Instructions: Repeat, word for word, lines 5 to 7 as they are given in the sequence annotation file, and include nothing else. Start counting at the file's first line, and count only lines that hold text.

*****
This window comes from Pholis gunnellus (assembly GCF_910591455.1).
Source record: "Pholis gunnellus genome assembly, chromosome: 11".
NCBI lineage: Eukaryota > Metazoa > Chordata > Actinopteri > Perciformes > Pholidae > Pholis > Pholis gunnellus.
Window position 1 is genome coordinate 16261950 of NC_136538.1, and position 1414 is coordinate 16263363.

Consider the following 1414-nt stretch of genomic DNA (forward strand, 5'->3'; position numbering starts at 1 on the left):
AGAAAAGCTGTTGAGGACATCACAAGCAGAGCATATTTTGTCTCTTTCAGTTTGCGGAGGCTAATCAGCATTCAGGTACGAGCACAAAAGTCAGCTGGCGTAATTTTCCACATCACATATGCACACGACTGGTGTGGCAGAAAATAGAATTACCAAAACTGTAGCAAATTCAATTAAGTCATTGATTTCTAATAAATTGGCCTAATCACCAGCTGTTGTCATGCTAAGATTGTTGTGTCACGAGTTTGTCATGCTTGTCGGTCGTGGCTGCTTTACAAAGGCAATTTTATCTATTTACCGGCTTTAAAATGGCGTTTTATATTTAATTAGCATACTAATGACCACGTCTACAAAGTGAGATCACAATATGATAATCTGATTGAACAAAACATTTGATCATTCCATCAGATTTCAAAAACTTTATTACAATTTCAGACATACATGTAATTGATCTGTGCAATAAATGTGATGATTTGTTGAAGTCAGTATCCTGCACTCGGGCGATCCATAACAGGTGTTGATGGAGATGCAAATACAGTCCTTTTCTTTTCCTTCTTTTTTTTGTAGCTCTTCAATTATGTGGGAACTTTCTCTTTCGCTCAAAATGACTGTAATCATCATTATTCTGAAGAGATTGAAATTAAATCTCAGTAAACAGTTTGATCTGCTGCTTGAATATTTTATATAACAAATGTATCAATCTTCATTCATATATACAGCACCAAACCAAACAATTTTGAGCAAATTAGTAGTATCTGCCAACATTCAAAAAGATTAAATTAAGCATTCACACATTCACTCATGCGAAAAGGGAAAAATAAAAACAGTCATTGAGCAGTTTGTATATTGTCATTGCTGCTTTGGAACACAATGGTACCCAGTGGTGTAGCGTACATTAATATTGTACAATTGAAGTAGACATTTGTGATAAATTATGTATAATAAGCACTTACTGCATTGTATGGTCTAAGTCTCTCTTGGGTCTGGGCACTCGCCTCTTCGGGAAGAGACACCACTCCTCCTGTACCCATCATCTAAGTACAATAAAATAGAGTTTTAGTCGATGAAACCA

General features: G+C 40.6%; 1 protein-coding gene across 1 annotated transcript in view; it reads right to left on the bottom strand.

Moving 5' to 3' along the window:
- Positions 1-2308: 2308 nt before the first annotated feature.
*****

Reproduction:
Consider the following 1414-nt stretch of genomic DNA (forward strand, 5'->3'; position numbering starts at 1 on the left):
AGAAAAGCTGTTGAGGACATCACAAGCAGAGCATATTTTGTCTCTTTCAGTTTGCGGAGGCTAATCAGCATTCAGGTACGAGCACAAAAGTCAGCTGGCGTAATTTTCCACATCACATATGCACACGACTGGTGTGGCAGAAAATAGAATTACCAAAACTGTAGCAAATTCAATTAAGTCATTGATTTCTAATAAATTGGCCTAATCACCAGCTGTTGTCATGCTAAGATTGTTGTGTCACGAGTTTGTCATGCTTGTCGGTCGTGGCTGCTTTACAAAGGCAATTTTATCTATTTACCGGCTTTAAAATGGCGTTTTATATTTAATTAGCATACTAATGACCACGTCTACAAAGTGAGATCACAATATGATAATCTGATTGAACAAAACATTTGATCATTCCATCAGATTTCAAAAACTTTATTACAATTTCAGACATACATGTAATTGATCTGTGCAATAAATGTGATGATTTGTTGAAGTCAGTATCCTGCACTCGGGCGATCCATAACAGGTGTTGATGGAGATGCAAATACAGTCCTTTTCTTTTCCTTCTTTTTTTTGTAGCTCTTCAATTATGTGGGAACTTTCTCTTTCGCTCAAAATGACTGTAATCATCATTATTCTGAAGAGATTGAAATTAAATCTCAGTAAACAGTTTGATCTGCTGCTTGAATATTTTATATAACAAATGTATCAATCTTCATTCATATATACAGCACCAAACCAAACAATTTTGAGCAAATTAGTAGTATCTGCCAACATTCAAAAAGATTAAATTAAGCATTCACACATTCACTCATGCGAAAAGGGAAAAATAAAAACAGTCATTGAGCAGTTTGTATATTGTCATTGCTGCTTTGGAACACAATGGTACCCAGTGGTGTAGCGTACATTAATATTGTACAATTGAAGTAGACATTTGTGATAAATTATGTATAATAAGCACTTACTGCATTGTATGGTCTAAGTCTCTCTTGGGTCTGGGCACTCGCCTCTTCGGGAAGAGACACCACTCCTCCTGTACCCATCATCTAAGTACAATAAAATAGAGTTTTAGTCGATGAAACCA

General features: G+C 40.6%; 1 protein-coding gene across 1 annotated transcript in view; it reads right to left on the bottom strand.